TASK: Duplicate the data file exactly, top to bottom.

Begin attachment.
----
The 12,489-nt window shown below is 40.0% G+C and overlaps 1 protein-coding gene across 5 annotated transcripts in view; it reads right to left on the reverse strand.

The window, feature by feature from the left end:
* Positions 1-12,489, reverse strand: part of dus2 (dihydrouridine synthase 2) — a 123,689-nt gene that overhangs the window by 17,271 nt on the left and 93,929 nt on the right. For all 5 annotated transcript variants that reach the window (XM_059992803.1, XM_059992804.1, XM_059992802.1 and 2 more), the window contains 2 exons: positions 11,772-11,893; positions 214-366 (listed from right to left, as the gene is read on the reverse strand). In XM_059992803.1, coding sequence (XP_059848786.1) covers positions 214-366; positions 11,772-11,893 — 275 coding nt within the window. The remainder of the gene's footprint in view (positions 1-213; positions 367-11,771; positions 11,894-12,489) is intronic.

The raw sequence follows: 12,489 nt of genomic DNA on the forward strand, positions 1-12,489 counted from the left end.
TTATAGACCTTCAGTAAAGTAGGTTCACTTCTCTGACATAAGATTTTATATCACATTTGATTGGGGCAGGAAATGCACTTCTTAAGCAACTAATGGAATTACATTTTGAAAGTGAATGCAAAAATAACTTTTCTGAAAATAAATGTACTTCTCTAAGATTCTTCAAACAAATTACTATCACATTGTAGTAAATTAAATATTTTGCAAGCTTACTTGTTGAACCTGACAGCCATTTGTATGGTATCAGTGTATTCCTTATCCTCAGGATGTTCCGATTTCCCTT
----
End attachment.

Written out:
The 12,489-nt window shown below is 40.0% G+C and overlaps 1 protein-coding gene across 5 annotated transcripts in view; it reads right to left on the reverse strand.

The window, feature by feature from the left end:
* Positions 1-12,489, reverse strand: part of dus2 (dihydrouridine synthase 2) — a 123,689-nt gene that overhangs the window by 17,271 nt on the left and 93,929 nt on the right. For all 5 annotated transcript variants that reach the window (XM_059992803.1, XM_059992804.1, XM_059992802.1 and 2 more), the window contains 2 exons: positions 11,772-11,893; positions 214-366 (listed from right to left, as the gene is read on the reverse strand). In XM_059992803.1, coding sequence (XP_059848786.1) covers positions 214-366; positions 11,772-11,893 — 275 coding nt within the window. The remainder of the gene's footprint in view (positions 1-213; positions 367-11,771; positions 11,894-12,489) is intronic.

The raw sequence follows: 12,489 nt of genomic DNA on the forward strand, positions 1-12,489 counted from the left end.
TTATAGACCTTCAGTAAAGTAGGTTCACTTCTCTGACATAAGATTTTATATCACATTTGATTGGGGCAGGAAATGCACTTCTTAAGCAACTAATGGAATTACATTTTGAAAGTGAATGCAAAAATAACTTTTCTGAAAATAAATGTACTTCTCTAAGATTCTTCAAACAAATTACTATCACATTGTAGTAAATTAAATATTTTGCAAGCTTACTTGTTGAACCTGACAGCCATTTGTATGGTATCAGTGTATTCCTTATCCTCAGGATGTTCCGATTTCCCTT